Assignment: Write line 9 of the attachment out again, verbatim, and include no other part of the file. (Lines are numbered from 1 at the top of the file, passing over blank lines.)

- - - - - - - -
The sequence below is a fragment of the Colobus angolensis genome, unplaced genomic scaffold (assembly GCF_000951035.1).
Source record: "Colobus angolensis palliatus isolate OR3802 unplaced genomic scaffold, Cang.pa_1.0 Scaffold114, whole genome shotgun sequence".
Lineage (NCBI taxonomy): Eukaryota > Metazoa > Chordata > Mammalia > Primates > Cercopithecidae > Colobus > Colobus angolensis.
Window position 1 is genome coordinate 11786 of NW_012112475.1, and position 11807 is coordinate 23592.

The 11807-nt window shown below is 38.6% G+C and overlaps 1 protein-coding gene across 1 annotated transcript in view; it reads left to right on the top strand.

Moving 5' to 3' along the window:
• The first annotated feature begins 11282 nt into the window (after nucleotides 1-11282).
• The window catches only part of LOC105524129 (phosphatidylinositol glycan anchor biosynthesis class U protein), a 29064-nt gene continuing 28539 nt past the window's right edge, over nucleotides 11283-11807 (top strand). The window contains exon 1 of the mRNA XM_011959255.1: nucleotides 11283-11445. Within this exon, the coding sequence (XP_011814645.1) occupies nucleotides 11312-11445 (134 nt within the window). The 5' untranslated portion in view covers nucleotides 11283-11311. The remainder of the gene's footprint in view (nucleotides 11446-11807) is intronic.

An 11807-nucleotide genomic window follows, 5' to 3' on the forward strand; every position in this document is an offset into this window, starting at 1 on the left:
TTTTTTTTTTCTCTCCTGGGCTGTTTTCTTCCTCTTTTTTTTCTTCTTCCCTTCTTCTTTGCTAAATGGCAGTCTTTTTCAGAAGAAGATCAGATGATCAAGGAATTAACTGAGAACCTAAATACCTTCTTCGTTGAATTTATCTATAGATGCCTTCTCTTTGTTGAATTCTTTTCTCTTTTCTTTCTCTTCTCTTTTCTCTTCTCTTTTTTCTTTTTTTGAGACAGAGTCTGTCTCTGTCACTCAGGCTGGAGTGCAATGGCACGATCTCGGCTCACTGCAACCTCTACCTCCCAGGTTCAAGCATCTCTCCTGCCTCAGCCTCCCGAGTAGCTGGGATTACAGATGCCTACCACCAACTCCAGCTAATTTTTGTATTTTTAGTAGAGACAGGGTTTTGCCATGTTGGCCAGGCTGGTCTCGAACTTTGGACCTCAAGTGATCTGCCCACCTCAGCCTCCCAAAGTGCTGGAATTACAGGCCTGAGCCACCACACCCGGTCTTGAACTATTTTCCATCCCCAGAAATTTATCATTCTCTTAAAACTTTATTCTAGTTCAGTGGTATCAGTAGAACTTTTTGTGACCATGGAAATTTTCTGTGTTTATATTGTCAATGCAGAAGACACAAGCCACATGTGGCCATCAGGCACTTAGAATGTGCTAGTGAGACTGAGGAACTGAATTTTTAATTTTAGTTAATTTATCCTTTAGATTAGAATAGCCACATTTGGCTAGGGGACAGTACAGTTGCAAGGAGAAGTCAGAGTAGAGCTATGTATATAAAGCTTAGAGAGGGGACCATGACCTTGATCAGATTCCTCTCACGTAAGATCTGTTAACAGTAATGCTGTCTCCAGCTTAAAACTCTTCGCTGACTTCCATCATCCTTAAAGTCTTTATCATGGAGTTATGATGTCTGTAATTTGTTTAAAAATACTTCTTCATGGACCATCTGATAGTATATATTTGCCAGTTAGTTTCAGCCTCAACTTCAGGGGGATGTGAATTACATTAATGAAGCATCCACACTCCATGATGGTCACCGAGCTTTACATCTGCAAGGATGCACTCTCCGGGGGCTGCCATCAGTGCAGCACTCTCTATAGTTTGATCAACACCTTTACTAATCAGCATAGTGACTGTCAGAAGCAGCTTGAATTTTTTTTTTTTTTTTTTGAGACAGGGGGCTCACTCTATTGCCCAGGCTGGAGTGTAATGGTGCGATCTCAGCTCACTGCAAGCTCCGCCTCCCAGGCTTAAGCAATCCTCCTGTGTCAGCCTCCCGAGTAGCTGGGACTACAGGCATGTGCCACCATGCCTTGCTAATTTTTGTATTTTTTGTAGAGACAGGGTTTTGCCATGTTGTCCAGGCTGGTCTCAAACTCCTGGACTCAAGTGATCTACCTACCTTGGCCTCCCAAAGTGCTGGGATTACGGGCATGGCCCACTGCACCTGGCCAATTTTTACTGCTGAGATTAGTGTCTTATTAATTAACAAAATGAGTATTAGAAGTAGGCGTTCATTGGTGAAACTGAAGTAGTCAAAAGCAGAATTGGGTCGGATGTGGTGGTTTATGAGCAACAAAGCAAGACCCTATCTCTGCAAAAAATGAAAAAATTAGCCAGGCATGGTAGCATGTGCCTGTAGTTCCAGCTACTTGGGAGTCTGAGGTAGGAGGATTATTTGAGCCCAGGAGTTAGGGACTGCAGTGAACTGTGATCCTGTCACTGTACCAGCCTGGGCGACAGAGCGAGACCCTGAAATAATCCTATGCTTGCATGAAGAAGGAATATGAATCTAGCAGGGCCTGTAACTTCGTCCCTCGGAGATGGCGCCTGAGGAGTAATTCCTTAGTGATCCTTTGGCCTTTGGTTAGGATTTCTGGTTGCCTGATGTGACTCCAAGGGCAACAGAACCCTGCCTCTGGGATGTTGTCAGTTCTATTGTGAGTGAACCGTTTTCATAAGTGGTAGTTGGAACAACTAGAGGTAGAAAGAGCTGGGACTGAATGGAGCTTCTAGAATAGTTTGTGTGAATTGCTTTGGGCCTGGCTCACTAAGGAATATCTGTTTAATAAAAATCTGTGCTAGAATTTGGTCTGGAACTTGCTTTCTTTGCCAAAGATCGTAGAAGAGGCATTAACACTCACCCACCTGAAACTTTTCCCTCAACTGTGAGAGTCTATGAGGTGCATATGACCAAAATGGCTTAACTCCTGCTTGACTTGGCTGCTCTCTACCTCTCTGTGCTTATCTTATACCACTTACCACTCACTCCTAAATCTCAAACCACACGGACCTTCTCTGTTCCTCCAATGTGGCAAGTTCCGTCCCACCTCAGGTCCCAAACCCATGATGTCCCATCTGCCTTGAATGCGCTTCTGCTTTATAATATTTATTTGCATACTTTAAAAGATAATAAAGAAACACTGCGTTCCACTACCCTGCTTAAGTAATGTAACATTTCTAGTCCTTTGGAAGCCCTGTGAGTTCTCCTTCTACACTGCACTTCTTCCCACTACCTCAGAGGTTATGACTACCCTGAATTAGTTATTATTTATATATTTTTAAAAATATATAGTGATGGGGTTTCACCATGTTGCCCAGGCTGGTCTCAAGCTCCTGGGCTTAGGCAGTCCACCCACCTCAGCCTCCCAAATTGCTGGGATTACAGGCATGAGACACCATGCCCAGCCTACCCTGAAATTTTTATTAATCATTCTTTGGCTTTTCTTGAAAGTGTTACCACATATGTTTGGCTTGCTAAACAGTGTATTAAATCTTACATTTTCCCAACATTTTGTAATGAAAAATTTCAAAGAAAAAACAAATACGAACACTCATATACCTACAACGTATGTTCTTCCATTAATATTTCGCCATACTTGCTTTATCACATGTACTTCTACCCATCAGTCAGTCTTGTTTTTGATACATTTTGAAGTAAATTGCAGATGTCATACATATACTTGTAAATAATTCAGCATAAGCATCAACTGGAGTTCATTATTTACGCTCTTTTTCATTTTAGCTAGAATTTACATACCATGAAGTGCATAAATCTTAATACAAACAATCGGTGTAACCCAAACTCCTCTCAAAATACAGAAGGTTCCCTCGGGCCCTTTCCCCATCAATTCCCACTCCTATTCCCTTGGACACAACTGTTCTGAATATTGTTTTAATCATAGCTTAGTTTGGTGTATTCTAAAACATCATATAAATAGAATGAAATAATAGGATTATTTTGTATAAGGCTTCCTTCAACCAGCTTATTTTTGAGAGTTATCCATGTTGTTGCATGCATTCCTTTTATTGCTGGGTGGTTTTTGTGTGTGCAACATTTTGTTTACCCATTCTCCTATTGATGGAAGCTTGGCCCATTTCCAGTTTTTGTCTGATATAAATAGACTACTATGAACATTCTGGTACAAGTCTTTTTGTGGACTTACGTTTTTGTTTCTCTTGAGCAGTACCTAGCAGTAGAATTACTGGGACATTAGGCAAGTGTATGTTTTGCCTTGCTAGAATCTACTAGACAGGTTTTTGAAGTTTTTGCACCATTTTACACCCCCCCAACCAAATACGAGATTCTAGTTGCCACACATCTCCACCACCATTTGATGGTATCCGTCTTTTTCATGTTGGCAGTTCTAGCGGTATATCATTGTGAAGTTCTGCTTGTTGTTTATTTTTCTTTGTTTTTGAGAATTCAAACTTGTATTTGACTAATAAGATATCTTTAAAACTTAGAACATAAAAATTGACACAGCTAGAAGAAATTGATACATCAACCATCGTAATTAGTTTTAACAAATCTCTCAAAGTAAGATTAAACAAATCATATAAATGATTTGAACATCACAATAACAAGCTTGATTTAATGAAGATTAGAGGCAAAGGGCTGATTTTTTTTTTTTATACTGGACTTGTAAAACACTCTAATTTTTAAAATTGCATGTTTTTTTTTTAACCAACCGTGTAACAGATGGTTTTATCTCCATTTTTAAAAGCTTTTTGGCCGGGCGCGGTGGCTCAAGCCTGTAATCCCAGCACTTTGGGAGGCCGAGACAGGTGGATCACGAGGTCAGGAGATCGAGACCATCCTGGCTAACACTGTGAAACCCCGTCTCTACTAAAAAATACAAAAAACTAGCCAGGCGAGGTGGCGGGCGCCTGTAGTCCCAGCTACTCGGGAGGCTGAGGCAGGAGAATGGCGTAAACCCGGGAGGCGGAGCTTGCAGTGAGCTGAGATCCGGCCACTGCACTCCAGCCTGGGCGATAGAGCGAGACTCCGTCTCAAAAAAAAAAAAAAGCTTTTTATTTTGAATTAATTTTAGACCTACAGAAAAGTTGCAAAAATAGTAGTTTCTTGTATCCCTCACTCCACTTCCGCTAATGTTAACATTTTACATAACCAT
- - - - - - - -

An 11807-nucleotide genomic window follows, 5' to 3' on the forward strand; every position in this document is an offset into this window, starting at 1 on the left: